The effects of riverine physical complexity on anadromy and genetic diversity in steelhead or rainbow trout Oncorhynchus mykiss around the Pacific Rim

  • Mcphee M
  • Whited D
  • Kuzishchin K
 et al. 
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Abstract

This study explored the relationship between riverine physical complexity, as determined from remotely sensed metrics, and anadromy and genetic diversity in steelhead or rainbow trout Oncorhynchus mykiss. The proportion of anadromy (estimated fraction of individuals within a drainage that are anadromous) was correlated with riverine complexity, but this correlation appeared to be driven largely by a confounding negative relationship between drainage area and the proportion of anadromy. Genetic diversity decreased with latitude, was lower in rivers with only non-anadromous individuals and also decreased with an increasing ratio of floodplain area to total drainage area. Anadromy may be less frequent in larger drainages due to the higher cost of migration associated with reaches farther from the ocean, and the negative relationship between genetic diversity and floodplain area may be due to lower effective population size resulting from greater population fluctuations associated with higher rates of habitat turnover. Ultimately, the relationships between riverine physical complexity and migratory life history or genetic diversity probably depend on the spatial scale of analysis.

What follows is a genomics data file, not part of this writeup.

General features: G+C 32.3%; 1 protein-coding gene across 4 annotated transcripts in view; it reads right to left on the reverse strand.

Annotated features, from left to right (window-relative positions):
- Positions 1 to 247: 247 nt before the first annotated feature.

Author-supplied keywords

  • Biocomplexity
  • Habitat turnover
  • Migratory life history
  • Remote sensing
  • Salmonids

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